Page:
Supreme Court Agrees to Hear Landmark Government Censorship Case
On October 20, the U.S. Supreme Court agreed to hear Missouri v. Biden, a case that could become a landmark in the area of free speech in America. The case centers around whether agencies within the federal government illegally colluded with social media companies to censor and suppress First Amendment-protected speech of American citizens.
While the court agreed to take up the case before the end of its June 2024 term, it temporarily blocked a lower court’s decision that would have barred the White House, the Surgeon General’s Office, the FBI, and the Centers for Disease Control and Prevention from contacting social media companies. Justices Samuel Alito, Clarence Thomas, and Neil Gorsuch dissented from the stay, writing that “Government censorship of private speech is antithetical to our democratic form of government, and therefore today’s decision is highly disturbing.”
Missouri Attorney General Andrew Bailey (R), who is challenging the Biden administration along with Louisiana Attorney General Jeff Landry (R) in the case, joined “Washington Watch with Tony Perkins” to give his perspective on where things stand with the lawsuit.
“[I’m] disappointed that the court didn’t allow the injunction to remain in place [but] confident that eventually it will allow that injunction to go into place,” he said. “[W]e suffered the same setback at the Fifth Circuit Court of Appeals, and we’ve won twice there. We’ve [also] won once at the district court. … The score is Missouri three, Biden zero [in] the fight for free speech. We’re confident that ultimately the court will restore that injunction after hearing, briefing, and oral argument on this matter.”
Bailey expressed hope that the court will hear the case before the end of the year. “It’s important that the court move as expeditiously as possible,” he emphasized. “We’ve got to build a wall of separation between tech and state to defend [and] protect our First Amendment right to free speech, especially as we move into an election cycle. COVID was the excuse that Biden and his crony bureaucrats used, exploiting a national emergency to violate our constitutional rights and suppress any speech they disagreed with. We can’t let them do that.”
Bailey went on to describe the extensive amount of evidence that his legal team has compiled in order to implicate the Biden administration.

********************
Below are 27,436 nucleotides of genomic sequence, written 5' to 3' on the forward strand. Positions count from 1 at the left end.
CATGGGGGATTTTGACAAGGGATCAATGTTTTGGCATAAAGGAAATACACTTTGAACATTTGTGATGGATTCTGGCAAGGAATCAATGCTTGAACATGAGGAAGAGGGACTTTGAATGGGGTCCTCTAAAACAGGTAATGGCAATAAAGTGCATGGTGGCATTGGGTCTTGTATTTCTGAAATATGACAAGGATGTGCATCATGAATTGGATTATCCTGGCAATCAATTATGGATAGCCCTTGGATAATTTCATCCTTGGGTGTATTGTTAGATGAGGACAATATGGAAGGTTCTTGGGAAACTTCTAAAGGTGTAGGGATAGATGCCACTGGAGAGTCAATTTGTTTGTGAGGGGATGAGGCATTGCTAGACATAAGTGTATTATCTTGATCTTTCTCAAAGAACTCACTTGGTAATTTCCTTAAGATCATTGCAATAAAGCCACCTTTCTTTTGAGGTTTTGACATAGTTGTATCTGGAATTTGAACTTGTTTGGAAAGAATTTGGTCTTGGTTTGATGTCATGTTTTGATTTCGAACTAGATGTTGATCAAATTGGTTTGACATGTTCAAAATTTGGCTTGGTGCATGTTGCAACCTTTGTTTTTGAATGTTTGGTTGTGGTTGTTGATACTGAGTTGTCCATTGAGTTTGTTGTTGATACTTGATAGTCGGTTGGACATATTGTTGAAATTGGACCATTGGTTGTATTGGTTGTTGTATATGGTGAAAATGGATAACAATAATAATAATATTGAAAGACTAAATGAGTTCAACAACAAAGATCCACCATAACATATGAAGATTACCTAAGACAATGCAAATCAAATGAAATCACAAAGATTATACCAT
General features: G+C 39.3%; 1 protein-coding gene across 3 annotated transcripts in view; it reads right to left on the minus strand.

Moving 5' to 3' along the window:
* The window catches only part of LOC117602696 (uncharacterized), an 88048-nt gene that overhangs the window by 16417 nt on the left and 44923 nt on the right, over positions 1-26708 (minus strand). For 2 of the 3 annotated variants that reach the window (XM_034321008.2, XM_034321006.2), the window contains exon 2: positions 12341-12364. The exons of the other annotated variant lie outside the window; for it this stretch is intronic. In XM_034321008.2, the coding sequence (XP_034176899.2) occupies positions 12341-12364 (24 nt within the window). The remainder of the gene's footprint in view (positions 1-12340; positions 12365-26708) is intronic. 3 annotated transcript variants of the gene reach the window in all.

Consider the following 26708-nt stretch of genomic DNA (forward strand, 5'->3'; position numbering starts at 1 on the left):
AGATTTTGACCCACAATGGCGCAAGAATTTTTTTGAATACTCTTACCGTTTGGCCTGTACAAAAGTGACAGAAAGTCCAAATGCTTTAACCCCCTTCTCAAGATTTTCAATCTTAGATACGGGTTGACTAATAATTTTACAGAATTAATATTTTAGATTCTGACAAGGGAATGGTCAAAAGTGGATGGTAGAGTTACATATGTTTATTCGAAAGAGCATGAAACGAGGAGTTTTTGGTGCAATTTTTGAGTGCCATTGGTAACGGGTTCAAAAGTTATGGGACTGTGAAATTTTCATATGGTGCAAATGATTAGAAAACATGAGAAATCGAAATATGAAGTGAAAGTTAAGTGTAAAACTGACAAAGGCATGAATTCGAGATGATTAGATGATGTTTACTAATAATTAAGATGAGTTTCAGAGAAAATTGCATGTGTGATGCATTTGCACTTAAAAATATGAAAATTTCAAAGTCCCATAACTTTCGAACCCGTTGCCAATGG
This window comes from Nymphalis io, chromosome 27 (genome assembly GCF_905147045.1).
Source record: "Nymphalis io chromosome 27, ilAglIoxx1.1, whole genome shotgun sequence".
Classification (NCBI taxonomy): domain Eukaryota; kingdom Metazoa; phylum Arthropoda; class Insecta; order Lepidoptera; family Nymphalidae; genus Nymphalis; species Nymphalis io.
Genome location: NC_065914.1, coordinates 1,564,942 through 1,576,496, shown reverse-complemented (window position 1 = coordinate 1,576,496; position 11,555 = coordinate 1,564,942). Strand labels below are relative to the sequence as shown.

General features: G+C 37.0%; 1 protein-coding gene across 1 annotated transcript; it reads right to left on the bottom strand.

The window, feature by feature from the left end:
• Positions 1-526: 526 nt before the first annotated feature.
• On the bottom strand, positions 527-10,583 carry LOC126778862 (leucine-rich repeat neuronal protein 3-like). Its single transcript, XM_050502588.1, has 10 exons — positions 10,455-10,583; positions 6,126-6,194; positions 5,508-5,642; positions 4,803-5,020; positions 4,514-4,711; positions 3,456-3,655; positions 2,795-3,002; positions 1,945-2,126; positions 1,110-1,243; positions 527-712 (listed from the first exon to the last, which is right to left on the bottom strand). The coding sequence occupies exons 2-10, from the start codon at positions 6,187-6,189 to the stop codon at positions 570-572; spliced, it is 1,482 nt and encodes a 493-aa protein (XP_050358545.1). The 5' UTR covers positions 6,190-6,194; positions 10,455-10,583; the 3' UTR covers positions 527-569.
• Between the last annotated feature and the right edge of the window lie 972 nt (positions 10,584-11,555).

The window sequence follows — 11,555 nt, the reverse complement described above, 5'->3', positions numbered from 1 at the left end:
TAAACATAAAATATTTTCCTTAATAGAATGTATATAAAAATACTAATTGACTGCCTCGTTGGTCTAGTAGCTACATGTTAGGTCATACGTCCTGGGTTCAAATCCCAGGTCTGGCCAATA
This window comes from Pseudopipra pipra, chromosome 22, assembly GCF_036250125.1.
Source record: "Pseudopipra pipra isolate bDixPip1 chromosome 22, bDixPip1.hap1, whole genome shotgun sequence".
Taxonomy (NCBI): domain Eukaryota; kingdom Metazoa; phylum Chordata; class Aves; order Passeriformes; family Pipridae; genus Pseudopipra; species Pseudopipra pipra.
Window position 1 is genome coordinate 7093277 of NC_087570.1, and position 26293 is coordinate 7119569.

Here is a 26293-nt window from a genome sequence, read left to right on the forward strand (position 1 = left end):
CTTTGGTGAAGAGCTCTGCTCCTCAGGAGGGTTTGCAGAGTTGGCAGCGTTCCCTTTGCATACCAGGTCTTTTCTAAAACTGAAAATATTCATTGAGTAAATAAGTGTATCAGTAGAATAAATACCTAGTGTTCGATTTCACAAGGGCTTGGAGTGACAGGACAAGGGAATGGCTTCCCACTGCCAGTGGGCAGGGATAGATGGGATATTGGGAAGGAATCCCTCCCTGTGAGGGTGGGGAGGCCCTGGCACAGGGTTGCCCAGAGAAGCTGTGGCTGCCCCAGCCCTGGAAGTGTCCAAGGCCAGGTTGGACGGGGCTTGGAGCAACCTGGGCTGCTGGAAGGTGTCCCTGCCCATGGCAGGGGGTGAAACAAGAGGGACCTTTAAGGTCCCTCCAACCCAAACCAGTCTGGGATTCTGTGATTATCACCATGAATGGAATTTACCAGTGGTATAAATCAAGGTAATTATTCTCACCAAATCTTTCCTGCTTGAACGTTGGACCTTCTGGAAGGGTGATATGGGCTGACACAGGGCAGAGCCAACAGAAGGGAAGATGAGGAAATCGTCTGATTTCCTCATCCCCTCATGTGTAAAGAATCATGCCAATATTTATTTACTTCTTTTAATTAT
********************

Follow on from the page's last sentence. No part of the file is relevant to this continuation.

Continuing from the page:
“We’ve only just begun to scratch the surface — 20,000 pages of documents or more, numerous depositions, all of that preliminary discovery to obtain a preliminary injunction,” he explained. “We can show you the emails where the White House communications office was directly censoring disfavored speech, calling to suppress a Tucker Carlson video, a Tomi Lahren post to de-emphasize, deplatform, [and] shadow ban anyone who questioned whether mask mandates or vaccines worked. … [T]he district court ruled there are 82 pages of factual findings. … We’ve proven it in court at this point. It’s been affirmed at the Fifth Circuit Court of Appeals twice now. … [W]e know in the past is that Big Tech changed their terms of service agreements and their censorship algorithms to satisfy federal officials demands.”
Bailey continued, “We know for a fact that the vast censorship enterprise grew so quickly under Biden’s watch that the federal government had to design a new bureaucratic apparatus to manage the censorship that was housed in the Cybersecurity and Infrastructure Security Agency (CISA) within the Department of Homeland Security. CISA’s entire purpose is to protect roads, bridges, and computer databases. And yet the director of CISA said, ‘Well, there’s also cognitive infrastructure.’ So the director is committed to controlling what we say, what we think, what we hear. And that justifies in their minds their constitutional violations.”
In March, a House Judiciary Subcommittee hearing featured journalists who testified about further evidence that was uncovered after the release of the “Twitter Files,” including censorship efforts conducted by the FBI, HHS, DOD, the Global Engagement Center at the State Department, and the CIA.
Bailey argued that the Biden administration’s censorship efforts are not just violating the free speech rights of social media posters, but of all social media users.
“[Censorship] absolutely is still happening,” he underscored. “… Essentially, every user on Big Tech, their rights have been violated because they were deprived of information necessary upon which to make good personal health care decisions or, potentially, decisions at the ballot box. When Big Tech suppressed, at the federal government’s demand, the Hunter Biden laptop story, at some point that becomes election interference. [Also], the harm is still occurring because of self-censorship. People are less likely to want to talk about President Trump or COVID issues or election integrity because they’re afraid they’ll get booted off the platforms.”
“These are the worst First Amendment violations in this nation’s history,” Bailey contended.
Dan Hart is senior editor at The Washington Stand.